Adding Voice Search to a React Application – SitePoint

Voice commands are not only for assistants like Google or Alexa. They can also be added to your mobile and desktop apps, offering both extra functionality and even fun for your end users. And adding voice commands or voice search to your apps can be very easy. In this article, we’ll use the Web Speech API to build a voice controlled book search application.
The complete code for what we’ll build is available on GitHub. And for the impatient, there’s a working demo of what we’ll build at the end of the article.
Introduction to the Web Speech API
Before we get started, it’s important to note that the Web Speech API currently has limited browser support. To follow along with this article, you’ll need to use a supported browser.

Data on support for the mdn-api__SpeechRecognition feature across the major browsers
First, let’s see how easy it is to get the Web Speech API up and running. (You might also like to read SitePoint’s introduction to the Web Speech API and check out some other experiments with the Web Speech API.) To start using the Speech API, we just need to instantiate a new SpeechRecognition class to allow us to listen to the user’s voice:

const SpeechRecognition = webkitSpeechRecognition;
const speech = new SpeechRecognition();
speech.onresult = event => {
console.log(event);
};
speech.start();

We start by creating a SpeechRecognition constant, which is equal to the global browser vendor prefix webkitSpeechRecognition. After this, we can then create a speech variable that will be the new instance of our SpeechRecognition class. This will allow us to start listening to the user’s speech. To be able to handle the results from a user’s voice, we need to create an event listener that will be triggered when the user stops speaking. Finally, we call the start function on our class instance.
When running this code for the first time, the user will be prompted to allow access to the mic. This a security check that the browser puts in place to prevent unwanted snooping. Once the user has accepted, they can start speaking, and they won’t be asked for permission again on that domain. After the user has stopped speaking, the onresult event handler function will be triggered.
The onresult event is passed a SpeechRecognitionEvent object, which is made up of a SpeechRecognitionResultList results array. The SpeechRecognitionResultList object contains SpeechRecognitionResult objects. The first item in the array returns a SpeechRecognitionResult object, which contains a further array. The first item in this array contains the transcript of what the user had spoken.
The above code can be run from the Chrome DevTools or a normal JavaScript file. Now that we have the basics understood, let’s look at building this into a React application. We can see the results below when running via the Chrome DevTools console.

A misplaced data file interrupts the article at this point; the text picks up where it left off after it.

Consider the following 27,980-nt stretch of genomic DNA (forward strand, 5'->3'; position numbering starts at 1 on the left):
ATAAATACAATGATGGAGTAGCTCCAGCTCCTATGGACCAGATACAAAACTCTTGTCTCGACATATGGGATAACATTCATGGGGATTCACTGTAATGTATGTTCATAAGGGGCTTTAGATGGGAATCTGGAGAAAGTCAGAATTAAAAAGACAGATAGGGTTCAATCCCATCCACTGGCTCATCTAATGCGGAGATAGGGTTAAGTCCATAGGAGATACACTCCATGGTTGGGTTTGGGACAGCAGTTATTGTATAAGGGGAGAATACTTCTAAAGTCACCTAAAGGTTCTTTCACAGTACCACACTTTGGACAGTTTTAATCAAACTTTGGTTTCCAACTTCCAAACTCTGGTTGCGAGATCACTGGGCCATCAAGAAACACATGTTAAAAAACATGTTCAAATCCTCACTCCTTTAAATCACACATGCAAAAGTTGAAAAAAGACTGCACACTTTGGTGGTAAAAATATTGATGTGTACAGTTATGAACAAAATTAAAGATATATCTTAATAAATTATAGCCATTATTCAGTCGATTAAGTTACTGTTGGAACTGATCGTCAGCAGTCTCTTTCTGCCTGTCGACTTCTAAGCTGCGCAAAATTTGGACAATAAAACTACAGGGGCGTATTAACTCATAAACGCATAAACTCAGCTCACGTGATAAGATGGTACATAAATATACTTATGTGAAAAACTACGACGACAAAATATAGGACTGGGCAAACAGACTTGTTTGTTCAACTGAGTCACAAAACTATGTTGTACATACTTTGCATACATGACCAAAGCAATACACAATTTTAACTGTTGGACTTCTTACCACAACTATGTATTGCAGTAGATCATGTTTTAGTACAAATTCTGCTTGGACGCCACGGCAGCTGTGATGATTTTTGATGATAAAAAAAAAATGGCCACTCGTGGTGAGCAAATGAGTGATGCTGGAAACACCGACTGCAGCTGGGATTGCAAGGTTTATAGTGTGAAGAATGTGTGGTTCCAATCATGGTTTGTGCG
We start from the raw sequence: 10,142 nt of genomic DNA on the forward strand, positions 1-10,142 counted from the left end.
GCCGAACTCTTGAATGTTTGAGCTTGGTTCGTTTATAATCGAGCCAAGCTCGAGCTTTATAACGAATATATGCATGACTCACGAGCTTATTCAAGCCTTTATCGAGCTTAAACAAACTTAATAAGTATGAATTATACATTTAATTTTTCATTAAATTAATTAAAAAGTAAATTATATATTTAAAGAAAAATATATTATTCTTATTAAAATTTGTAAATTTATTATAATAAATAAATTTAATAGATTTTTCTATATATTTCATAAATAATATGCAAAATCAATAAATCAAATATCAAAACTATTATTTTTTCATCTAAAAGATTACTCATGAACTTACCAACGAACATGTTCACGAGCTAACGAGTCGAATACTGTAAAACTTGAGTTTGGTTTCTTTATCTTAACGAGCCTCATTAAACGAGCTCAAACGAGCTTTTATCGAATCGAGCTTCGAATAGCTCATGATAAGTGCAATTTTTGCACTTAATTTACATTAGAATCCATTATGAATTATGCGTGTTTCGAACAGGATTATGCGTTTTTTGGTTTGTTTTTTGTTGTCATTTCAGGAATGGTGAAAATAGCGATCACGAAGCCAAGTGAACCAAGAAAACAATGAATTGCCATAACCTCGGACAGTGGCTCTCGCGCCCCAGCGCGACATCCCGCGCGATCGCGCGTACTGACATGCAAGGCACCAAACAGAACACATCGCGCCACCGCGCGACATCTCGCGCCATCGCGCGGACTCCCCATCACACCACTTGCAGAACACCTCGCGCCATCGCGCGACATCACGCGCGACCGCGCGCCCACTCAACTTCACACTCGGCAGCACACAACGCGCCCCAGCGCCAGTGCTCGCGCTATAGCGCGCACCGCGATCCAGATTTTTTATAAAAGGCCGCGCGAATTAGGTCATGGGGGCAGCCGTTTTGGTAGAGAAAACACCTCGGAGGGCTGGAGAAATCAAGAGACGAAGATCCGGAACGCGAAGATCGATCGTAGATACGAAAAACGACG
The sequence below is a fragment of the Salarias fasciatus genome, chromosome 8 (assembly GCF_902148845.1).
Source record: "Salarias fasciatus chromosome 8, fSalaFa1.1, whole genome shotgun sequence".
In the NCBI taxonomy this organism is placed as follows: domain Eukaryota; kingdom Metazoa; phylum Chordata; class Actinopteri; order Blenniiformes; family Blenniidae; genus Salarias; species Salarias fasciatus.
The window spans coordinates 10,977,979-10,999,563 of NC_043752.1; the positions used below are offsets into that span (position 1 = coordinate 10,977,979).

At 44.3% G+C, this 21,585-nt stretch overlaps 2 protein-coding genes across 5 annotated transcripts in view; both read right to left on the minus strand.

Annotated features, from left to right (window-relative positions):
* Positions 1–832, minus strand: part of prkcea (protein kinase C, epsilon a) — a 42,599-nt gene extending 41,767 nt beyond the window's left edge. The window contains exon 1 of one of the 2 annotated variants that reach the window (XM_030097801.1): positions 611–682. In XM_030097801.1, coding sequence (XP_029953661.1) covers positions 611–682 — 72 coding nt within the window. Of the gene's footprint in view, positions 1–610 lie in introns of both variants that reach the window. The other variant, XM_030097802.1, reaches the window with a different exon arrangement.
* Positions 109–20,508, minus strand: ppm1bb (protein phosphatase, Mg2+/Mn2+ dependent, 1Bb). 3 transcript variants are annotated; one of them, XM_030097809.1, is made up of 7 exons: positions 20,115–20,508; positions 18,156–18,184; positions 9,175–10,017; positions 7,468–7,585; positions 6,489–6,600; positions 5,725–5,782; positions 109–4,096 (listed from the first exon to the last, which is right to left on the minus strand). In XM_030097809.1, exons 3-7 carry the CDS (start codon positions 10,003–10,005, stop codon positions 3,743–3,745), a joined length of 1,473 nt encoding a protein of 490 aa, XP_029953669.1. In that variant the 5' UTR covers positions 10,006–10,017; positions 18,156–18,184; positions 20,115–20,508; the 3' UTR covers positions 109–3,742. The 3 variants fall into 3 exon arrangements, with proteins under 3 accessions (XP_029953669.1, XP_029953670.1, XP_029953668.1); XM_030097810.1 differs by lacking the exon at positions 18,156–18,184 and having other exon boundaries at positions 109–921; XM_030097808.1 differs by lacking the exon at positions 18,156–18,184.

Using Web Speech in React
Using what we’ve already learned, it’s a simple process to add the Web Speech API to a React application. The only issue we have to deal with is the React component lifecycle. First, let’s create a new project with Create React App, following its getting start guide. This assumes that Node is installed on your machine:

npx create-react-app book-voice-search
cd book-voice-search
npm start

Next, we replace the App file with the code below to define a basic React component. Then we can add some speech logic to it:

import React from ‘react’;

const App = () => {
return (

Example component

);
};

export default App;

This simple component renders a div with some text inside it. Now we can start adding our speech logic to the component. We want to build a component that creates the speech instance, then uses this inside the React lifecycle. When the React component renders for the first time, we want to create the speech instance, start listening to results, and provide the user a way to start the speech recognition. We first need to import some React hooks (you can learn more about the core React hooks here), some CSS styles, and a mic image for our user to click:

import { useState, useEffect } from “react”;

import “./index.css”;

import Mic from “./microphone-black-shape.svg”;

After this, we’ll create our speech instance. We can use what we learned earlier when looking at the basics of the Web Speech API. We have to make a few changes to the original code we pasted into the browser developer tools. Firstly, we make the code more robust by adding browser support detection. We can do this by checking if the webkitSpeechRecognition class exists on the window object. This will tell us if the browser knows of the API we want to use.
Then we change the continuous setting to true. This configures the speech recognition API to keep listening. In our very first example, this was defaulted to false and meant that when the user stopped speaking, the onresult event handler would trigger. But as we’re allowing the user to control when they want the site to stop listening, we use continuous to allow the user to talk for as long as they want:

let speech;
if (window.webkitSpeechRecognition) {

const SpeechRecognition = webkitSpeechRecognition;